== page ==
Saturday, June 9, 2012

A is for Alibi: A Review

Before starting this book, I had some doubts on whether I'd like it or not. The reason for most of those doubts came from some reviews I read on Goodreads, which varied from one star to five stars. There was one review in particular that caught my attention. A man said he read the book for a required class at law school, and claimed you couldn't tell the main character (Kinsey) was a woman until around halfway through the book. For something like that to go un-noted for so long in a book raised serious questions about the author's capabilities. Luckily for me, this was not the case.

The character Grafton crafted into Kinsey Millhone is a very unique one. She never states anything about herself other than the facts, but gives highly detailed and opinionated descriptions of everyone she encounters. She makes herself run around two miles every few days and not only is she not good at it, she absolutely hates it. She usually ends her runs with a beer or glass of whatever kind of wine. She has her own office and business (which seems to pay fairly well), yet she will be the first to tell you she is the cheapest person she knows. She would rather stay at a crummy hotel in a dangerous part of town than spend even twenty bucks more for a competent person to man the front desk.

Grafton's plot for this story was a good one, set up to be unexpected from the very beginning. Kinsey is on a case eight-years passed when the accused, Nikki, pays her to dig out the real culprit. Kinsey has her doubts, but starts the case nevertheless. What goes from grasping at straws soon turns to gasping for air as the true killer feels the ground beneath them shake.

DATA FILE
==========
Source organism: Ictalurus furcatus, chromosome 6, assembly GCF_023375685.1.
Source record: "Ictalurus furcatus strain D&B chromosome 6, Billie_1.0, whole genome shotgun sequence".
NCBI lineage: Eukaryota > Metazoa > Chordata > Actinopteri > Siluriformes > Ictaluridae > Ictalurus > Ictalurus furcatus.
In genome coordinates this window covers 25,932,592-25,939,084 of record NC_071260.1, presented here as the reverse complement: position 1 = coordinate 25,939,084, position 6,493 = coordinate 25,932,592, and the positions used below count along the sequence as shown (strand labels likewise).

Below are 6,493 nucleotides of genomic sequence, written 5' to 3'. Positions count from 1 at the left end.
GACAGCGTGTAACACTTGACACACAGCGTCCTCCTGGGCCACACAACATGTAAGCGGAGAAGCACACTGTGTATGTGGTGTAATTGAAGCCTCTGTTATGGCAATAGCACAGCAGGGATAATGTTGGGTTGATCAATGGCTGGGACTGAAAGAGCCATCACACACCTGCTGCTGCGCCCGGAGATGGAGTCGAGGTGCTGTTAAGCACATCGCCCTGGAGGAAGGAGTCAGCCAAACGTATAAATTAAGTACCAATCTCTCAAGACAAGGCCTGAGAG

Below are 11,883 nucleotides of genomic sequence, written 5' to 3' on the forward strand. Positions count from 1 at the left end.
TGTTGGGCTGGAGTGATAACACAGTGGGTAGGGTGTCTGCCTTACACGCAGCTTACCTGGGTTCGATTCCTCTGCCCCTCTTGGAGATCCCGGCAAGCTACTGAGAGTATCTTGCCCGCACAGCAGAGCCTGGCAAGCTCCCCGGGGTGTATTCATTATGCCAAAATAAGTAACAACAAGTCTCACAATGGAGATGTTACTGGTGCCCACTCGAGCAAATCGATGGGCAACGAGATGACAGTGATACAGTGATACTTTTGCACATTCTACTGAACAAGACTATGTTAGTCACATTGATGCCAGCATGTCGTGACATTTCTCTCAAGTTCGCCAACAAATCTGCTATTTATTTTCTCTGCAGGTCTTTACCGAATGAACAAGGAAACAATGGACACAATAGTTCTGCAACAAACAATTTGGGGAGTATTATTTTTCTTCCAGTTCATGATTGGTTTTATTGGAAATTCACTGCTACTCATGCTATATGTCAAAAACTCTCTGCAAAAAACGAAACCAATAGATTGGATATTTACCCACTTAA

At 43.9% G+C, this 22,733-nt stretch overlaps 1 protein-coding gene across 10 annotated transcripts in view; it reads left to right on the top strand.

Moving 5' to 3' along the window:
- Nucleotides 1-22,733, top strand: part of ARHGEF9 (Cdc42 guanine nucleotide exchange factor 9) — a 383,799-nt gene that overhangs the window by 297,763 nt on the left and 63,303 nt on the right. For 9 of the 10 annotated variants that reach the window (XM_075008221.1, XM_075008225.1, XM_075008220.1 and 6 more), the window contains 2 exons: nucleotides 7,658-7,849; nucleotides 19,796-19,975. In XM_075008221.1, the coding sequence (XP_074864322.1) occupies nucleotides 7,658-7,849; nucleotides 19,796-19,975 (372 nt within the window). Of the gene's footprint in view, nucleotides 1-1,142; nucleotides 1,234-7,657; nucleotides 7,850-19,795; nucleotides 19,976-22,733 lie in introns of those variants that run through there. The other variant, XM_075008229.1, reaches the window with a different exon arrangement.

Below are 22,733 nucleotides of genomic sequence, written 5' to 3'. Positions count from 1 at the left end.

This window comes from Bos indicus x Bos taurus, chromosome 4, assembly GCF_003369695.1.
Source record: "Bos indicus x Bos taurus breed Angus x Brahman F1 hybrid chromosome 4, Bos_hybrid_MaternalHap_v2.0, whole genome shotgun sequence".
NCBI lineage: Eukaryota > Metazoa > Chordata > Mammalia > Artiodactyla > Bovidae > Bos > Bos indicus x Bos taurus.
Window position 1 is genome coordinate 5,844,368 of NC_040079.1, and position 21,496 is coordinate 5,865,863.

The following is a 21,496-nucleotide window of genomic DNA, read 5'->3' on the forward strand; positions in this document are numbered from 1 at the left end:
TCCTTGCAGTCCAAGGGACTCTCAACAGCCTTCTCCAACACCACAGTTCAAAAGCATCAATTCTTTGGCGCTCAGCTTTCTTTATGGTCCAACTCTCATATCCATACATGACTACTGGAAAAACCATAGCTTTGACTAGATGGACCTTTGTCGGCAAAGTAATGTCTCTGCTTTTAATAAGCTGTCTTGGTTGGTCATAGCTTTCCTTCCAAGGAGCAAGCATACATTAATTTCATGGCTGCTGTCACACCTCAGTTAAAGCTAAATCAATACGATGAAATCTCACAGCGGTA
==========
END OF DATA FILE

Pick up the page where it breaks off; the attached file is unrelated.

What I loved about this book was the character descriptions and developments. People aren't split into good and bad, and Grafton does a great job of penning humanity into even the crudest character. While you see the rough edges, you see what made them that way as well. The situations in here are realistic, from the terrible running, to falling asleep and missing an appointment, to not being able to sneak quietly into a trash can. Another very pleasant surprise was an ending you honestly didn't see coming.

I can't really think of much I didn't like. Some of the detail was a bit overwhelming, such as the type of landscaping around every neighborhood and the chase scene, but I feel I can't fault someone for being too detailed (especially when it's a mystery starring a private investigator.) After finishing "A is for Alibi," I am very excited to move on to her next novel "B is for Burglar."

All-in-all, I would give this book four and a half stars.